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Tourist sites to raise admission fees
By Li Jing (China Daily)
Updated: 2004-11-30 21:21

Some of Beijing's most famous tourist attractions may raise the cost of admission.

All the 21 delegates at a hearing yesterday agreed to proposals that the city's five world heritage sites -- such as the Imperial Palace, which is also known as Forbidden City, and the Great Wall -- raise tickets prices.

"The price adjustments may help raise funds for heritage protection so that we can better implement the World Heritage Convention and preserve the sites' original appearances and landscapes," said Zheng Xiaoxie, a renowned cultural relics expert who participated in yesterday's hearing.

According to the proposals, the price of admission at the Imperial Palace Museum during the low season, between November and March, will be raised to 80 yuan (US$9.6) from the current 40 yuan (US$4.8). During the busy season, between April and October, the price will go up to 100 yuan (US$12) from 60 yuan (US$7.2).

At the Badaling section of the Great Wall, ticket prices in off season will climb to 60 yuan (US$7.2) from 35 yuan (US$4.2), and during the peak period, the prices are expected to jump to 80 yuan (US$9.6).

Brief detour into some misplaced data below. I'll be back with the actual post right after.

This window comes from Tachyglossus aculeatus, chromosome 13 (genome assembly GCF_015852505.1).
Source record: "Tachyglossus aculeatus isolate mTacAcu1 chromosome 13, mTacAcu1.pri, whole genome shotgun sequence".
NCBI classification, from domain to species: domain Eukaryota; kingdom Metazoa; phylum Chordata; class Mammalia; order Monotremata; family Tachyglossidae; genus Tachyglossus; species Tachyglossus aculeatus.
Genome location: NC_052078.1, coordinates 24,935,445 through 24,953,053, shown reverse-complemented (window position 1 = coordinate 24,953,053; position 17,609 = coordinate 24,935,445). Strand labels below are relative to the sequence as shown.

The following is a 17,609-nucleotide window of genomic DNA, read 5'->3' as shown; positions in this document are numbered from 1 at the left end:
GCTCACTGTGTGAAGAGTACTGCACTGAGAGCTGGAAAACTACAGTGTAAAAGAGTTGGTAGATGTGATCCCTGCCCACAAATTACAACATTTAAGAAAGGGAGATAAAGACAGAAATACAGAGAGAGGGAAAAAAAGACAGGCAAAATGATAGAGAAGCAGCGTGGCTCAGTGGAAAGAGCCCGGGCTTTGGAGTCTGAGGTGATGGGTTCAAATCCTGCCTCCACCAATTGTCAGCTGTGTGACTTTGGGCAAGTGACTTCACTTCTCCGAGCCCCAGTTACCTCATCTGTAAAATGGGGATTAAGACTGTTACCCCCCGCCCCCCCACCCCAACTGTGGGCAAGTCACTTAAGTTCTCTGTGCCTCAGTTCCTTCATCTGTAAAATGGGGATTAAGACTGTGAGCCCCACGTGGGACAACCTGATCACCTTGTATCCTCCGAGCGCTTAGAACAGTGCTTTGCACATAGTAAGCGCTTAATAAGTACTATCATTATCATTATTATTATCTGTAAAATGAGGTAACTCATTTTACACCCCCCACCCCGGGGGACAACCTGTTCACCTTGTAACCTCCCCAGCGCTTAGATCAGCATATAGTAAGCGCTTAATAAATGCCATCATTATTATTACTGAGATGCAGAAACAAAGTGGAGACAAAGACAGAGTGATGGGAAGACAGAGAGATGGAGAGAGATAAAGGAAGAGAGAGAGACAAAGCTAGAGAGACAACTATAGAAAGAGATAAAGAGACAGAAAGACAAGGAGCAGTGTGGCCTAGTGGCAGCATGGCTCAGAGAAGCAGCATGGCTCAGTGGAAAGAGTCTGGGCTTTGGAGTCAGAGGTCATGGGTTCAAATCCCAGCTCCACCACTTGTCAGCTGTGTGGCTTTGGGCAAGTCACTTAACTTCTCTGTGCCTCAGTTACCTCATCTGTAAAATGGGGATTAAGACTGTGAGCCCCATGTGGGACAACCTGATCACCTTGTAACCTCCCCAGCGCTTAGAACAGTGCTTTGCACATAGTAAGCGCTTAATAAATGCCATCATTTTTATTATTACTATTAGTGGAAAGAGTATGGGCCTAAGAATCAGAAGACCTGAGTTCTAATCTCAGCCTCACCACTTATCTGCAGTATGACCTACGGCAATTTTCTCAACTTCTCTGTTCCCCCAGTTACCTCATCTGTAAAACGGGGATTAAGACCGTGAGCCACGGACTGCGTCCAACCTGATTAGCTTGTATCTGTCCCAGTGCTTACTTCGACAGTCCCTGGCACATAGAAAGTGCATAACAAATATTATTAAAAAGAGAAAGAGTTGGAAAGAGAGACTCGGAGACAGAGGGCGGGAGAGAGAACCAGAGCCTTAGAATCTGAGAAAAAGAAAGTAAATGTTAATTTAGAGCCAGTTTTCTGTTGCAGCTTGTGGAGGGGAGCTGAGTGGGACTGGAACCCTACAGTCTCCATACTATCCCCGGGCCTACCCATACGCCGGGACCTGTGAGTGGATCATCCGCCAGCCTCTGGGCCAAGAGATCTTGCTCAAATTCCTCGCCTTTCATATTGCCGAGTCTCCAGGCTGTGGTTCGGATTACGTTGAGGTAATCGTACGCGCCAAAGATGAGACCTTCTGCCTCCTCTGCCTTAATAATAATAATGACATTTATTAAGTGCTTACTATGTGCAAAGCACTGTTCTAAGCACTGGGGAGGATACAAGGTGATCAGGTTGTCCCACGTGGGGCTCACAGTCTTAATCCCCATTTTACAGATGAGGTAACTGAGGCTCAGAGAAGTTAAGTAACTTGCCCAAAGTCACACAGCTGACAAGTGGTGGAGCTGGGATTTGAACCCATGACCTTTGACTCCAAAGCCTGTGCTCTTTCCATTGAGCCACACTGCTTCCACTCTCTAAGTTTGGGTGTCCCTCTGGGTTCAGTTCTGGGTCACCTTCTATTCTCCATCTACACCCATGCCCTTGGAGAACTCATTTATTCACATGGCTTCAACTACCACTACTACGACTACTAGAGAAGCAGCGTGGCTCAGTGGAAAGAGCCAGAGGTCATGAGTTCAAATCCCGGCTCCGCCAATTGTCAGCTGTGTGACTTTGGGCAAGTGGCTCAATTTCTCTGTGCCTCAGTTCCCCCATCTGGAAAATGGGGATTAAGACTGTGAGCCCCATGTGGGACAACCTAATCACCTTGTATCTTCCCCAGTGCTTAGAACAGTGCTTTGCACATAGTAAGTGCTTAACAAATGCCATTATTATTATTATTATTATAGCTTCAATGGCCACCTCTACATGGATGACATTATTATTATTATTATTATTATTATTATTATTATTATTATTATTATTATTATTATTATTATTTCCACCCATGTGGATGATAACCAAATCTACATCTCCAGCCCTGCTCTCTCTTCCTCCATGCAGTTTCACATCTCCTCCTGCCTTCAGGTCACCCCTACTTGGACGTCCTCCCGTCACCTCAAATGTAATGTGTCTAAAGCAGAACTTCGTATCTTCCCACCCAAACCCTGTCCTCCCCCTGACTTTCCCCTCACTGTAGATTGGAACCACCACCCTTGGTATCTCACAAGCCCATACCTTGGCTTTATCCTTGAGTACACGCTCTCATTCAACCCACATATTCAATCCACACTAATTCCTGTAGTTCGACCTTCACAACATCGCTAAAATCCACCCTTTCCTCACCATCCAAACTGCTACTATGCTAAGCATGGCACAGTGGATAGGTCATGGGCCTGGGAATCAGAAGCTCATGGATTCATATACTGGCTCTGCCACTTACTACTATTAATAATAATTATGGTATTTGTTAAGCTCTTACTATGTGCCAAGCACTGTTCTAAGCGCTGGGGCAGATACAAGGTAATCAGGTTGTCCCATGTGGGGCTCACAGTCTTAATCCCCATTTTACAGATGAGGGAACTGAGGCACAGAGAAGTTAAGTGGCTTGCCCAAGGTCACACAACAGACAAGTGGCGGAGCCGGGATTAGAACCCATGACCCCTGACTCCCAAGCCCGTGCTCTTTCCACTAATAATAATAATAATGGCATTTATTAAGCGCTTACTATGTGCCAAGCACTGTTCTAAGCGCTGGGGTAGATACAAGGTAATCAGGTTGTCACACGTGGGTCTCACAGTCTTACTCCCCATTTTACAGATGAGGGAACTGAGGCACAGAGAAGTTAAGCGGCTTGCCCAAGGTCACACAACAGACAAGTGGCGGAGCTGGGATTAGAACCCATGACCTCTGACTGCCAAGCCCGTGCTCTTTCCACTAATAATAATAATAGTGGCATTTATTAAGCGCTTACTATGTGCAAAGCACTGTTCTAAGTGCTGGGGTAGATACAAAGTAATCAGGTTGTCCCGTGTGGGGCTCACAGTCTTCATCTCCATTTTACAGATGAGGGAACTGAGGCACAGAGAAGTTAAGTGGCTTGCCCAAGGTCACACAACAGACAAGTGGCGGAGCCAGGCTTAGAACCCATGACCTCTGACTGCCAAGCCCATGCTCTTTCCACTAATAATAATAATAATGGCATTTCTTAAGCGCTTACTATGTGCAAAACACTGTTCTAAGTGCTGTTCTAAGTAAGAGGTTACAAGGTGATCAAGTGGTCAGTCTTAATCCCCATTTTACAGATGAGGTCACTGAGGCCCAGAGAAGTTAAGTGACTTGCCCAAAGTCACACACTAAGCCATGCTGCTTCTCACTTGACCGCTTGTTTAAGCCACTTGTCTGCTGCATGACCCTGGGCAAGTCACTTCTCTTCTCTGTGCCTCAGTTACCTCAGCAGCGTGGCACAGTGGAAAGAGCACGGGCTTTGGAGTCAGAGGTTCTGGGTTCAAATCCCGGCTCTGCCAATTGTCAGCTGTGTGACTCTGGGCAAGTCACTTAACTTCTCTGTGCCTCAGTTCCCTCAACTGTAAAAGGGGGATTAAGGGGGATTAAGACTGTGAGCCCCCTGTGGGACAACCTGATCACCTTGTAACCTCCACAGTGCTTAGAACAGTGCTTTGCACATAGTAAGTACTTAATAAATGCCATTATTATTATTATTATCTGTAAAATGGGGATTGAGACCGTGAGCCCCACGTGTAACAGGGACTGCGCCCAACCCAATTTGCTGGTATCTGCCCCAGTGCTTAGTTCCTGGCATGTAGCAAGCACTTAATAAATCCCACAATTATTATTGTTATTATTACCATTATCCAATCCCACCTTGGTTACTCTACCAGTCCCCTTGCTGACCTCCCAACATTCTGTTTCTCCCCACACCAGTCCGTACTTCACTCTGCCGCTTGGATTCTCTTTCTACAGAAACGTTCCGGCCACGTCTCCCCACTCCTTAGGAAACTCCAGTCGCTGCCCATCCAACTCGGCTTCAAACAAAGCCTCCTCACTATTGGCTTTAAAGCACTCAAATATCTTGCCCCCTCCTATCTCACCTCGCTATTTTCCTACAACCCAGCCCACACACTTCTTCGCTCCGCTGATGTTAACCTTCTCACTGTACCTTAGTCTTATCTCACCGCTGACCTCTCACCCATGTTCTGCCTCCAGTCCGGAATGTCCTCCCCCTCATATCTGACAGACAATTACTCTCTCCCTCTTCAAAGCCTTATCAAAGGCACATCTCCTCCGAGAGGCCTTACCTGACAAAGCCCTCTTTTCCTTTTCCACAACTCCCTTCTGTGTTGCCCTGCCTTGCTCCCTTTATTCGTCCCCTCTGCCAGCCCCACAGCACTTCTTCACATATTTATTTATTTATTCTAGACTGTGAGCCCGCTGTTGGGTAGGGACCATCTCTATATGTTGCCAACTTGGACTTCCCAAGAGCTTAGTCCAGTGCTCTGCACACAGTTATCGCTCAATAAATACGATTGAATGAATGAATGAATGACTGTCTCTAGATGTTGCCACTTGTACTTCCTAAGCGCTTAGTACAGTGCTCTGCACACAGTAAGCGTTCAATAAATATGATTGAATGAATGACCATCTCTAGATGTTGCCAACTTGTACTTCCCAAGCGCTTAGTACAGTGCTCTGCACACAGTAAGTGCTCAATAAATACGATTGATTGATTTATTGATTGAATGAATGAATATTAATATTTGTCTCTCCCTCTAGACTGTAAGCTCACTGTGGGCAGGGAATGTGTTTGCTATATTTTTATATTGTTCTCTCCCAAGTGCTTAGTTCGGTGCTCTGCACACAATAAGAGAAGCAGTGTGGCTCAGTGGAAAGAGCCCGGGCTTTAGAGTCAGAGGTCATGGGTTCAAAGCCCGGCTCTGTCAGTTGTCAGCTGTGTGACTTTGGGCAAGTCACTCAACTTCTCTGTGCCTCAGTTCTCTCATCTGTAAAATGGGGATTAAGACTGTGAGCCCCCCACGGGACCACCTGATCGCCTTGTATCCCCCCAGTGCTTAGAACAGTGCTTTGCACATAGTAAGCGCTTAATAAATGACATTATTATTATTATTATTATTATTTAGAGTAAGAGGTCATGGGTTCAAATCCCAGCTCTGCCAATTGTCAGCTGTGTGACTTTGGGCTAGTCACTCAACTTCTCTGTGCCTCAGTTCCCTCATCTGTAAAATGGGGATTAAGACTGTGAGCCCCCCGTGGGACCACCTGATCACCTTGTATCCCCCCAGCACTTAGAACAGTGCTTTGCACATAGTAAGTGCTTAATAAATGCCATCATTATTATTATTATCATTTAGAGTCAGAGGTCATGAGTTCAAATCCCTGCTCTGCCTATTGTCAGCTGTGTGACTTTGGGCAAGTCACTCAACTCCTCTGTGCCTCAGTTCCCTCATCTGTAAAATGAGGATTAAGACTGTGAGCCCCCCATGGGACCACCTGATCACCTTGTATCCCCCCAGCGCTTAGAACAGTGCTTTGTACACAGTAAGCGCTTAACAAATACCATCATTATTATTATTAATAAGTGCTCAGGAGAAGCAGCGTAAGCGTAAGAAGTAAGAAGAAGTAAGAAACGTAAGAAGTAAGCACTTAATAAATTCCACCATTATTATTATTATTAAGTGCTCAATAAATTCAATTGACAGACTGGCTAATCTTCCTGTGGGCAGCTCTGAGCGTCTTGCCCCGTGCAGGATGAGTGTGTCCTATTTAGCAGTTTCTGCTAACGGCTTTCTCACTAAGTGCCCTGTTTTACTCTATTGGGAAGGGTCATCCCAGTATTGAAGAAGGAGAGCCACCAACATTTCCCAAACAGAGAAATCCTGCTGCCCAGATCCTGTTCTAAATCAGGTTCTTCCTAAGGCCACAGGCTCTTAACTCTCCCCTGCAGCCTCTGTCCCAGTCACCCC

Other heritage sites that will see higher admission prices include the Summer Palace, an imperial garden built in 1750, the Temple of Heaven, an imperial sacrificial altar built in 1420, and the Dingling and Changling tombs of the Ming Mausoleums where 13 emperors of the Ming Dynasty (1368-1644) were buried.

Wang Xiangyun, an official at a residents' committee of a community in Haidian District, said at the hearing that the current ticket prices are much lower than those of the tourist sites in other provinces.

For instance, ticket prices for the ancient city of Pingyao in North China's Shanxi Province is 120 yuan (US$14.5), and getting into the Mogao Grottoes in Dunhuang, Northwest China's Gansu Province, costs 100 yuan (US$12), said Wang.

Lu Zhou, vice-president of the School of Architecture at Tsinghua University, said more than 90 per cent of the total income of the five heritage sites comes from ticket revenues, and this money barely meets the requirements of basic daily maintenance.

"The increased revenue raised from the price hikes can be used not only to improve the service level at these sites but also to repair cultural relics," said Lu.

The five heritage sites plan to plunge a total of 3 billion yuan (US$360 million) into rehabilitation in the next three years, according to the management offices of the sites.

However, many public delegates showed concern on whether the increased income will really be used for heritage protection and they called for a supervisory system.

Lang Danke, vice-director of the Beijing Consumers' Association, said management should provide audit reports in the future.

Most of the delegates also shared the view that the proposed ticket price hikes will not curb the increasing flow of visitors to the heritage sites already saturated by tourists. They called for management to adopt compulsory methods to limit the number of tourists.

Besides, most delegates suggest heritage sites be opened free to primary and middle students during selected days every month.

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